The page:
Submarine Command Course
Translated from 'Van Boord', March 2001.
Walrus (2)'s control room. At the left-back the helmsman, on the far right the search scope (Photo: © © CAVDKM/Keesnan Dogger).
SUBMARINE COMMAND COURSE
During the First and Second World Wars, submarines were primarily deployed for waging surface war. Submarines attacked their targets from a short distance (1000 to 1500 yards), mostly close to enemy units. Because knowledge and skills were passed on from commander to commander, however, losses among British submarines were high during the First World War. In order to reduce the considerable number of losses, the Royal Navy decided in 1917 to structurally train candidates for submarine command. Ever since, selected candidates for submarine command have been required to successfully complete the Commanding Officers Qualifying Course (COQC), nowadays formally called the Submarine Command Course (SMCC) and informally called the "perisher". Since the establishment of this training course, the number of losses has not only dropped considerably, but the effectiveness of the submarine as a weapon has increased. After World War II, Dutch officers wanting to command a submarine have also had to successfully complete the British Submarine Command Course (SMCC).
The content of the COQC or SMCC has changed through the years. Initially, the course trained candidates in attacking targets with straight running torpedoes. It was therefore a more technically oriented type of training (attack trainer). Nowadays, the SMCC is a highly intensive package of leadership, or command, training, and is spoken of with respect, also outside of the Dutch Royal Navy. This is due in part to the consequences faced by students who fail to complete the course successfully. Such failure means that the studentís sailing career is over within the Submarine Service and he will no longer be permitted to hold a position on a submarine.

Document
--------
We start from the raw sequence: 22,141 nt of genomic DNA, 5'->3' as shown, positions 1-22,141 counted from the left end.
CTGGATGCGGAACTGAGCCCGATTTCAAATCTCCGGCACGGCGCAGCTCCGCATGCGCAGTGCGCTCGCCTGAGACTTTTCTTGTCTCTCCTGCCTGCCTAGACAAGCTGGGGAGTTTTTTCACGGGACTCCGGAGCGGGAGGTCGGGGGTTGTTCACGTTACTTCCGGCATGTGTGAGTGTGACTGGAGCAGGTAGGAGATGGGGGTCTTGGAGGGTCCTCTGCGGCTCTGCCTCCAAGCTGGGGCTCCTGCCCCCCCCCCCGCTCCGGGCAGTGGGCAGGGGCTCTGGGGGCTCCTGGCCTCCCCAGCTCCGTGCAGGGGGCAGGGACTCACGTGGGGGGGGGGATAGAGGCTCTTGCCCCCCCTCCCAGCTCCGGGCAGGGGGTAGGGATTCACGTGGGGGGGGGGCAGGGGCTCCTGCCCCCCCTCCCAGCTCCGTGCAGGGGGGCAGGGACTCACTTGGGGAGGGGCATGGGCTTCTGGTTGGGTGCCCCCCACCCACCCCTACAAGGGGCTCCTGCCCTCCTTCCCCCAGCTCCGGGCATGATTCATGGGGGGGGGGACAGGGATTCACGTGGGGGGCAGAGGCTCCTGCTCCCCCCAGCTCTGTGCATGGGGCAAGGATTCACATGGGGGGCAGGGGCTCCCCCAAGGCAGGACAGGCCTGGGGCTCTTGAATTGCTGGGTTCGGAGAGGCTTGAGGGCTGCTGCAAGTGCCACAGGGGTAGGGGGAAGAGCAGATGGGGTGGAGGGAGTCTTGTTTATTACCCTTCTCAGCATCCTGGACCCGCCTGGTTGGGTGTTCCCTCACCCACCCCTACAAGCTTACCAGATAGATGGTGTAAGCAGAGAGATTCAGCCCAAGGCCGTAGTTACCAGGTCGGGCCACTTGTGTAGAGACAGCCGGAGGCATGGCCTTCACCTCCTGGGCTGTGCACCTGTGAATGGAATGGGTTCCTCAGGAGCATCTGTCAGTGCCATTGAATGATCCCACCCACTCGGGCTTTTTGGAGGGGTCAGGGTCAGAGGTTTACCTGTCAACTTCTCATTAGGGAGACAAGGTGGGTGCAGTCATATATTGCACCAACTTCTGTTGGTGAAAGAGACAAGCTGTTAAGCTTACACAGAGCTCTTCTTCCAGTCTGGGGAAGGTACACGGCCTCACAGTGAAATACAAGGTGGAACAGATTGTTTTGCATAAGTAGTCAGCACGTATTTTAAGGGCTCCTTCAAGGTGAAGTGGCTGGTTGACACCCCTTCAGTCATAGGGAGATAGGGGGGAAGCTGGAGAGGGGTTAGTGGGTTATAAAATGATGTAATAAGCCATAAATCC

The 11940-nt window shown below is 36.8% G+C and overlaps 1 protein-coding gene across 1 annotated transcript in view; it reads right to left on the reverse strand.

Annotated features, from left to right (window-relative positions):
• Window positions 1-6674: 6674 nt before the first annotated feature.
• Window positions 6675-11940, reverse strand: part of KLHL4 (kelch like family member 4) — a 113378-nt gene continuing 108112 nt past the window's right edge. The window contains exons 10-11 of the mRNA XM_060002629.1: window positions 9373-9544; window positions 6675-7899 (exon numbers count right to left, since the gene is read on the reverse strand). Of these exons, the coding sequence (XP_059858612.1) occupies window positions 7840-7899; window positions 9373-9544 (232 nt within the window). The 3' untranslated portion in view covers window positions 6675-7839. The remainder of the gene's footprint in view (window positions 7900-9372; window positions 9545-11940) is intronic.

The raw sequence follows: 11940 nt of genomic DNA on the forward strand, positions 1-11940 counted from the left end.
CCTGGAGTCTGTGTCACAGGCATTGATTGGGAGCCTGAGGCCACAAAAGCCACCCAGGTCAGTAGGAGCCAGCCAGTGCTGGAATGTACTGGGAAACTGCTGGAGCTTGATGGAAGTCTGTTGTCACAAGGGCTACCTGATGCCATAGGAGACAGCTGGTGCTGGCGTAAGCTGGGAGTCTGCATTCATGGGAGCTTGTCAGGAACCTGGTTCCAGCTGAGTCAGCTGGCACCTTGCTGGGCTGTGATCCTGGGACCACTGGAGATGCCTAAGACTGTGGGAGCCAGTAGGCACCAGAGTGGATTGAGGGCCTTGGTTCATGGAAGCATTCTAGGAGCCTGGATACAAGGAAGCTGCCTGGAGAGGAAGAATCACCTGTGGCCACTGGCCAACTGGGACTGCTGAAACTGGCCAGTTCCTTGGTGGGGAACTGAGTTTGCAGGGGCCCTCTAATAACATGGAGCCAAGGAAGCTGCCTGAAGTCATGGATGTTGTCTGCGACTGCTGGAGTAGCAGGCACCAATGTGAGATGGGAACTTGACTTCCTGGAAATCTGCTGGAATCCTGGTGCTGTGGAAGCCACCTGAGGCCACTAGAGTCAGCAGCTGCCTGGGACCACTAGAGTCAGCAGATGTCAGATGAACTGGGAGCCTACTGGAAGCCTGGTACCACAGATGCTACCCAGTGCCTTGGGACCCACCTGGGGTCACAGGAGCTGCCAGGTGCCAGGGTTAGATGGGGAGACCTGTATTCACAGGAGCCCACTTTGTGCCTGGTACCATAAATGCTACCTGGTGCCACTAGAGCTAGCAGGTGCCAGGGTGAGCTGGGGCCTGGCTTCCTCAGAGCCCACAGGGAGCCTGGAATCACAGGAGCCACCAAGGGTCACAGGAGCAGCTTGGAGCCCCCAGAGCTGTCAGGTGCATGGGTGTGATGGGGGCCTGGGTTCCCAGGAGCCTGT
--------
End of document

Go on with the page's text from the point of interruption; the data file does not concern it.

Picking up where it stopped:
The Dutch Royal Navy began its own NLSMCC in 1995 after the Royal Navy changed the contents of its course. This change was the result of the Royal Navy disposing of its diesel-electric submarines due to cutbacks and being left with only nuclear-driven subs. Both the chief officer as well as the commander of these subs is required to complete the SMCC successfully or, in other words, to become "command qualified". This ultimately meant, also for the British candidates, that they first become chief officer on a nuclear submarine and are not immediately given final responsibility. This enables them to gain experience in this area.
This development made it clear that the specific training necessary for being in command of a diesel-electric submarine was no longer being taught sufficiently. The Dutch Royal Navy therefore began its own course, the NLSMCC, out of sheer necessity. Various countries (Australia, Brazil, Korea, Denmark and others) have sought affiliation since, and their candidates take the NLSMCC course whenever space permits.
Walrus (2)'s control room. At the left-back the helmsman, in the middle the search scope and at the right the sonar consoles (Photo: © © CAVDKM/Keesnan Dogger).
The SMCC is constructed as a four-stage rocket and set up so that a maximum of 6 perishers (candidates) can be trained and evaluated.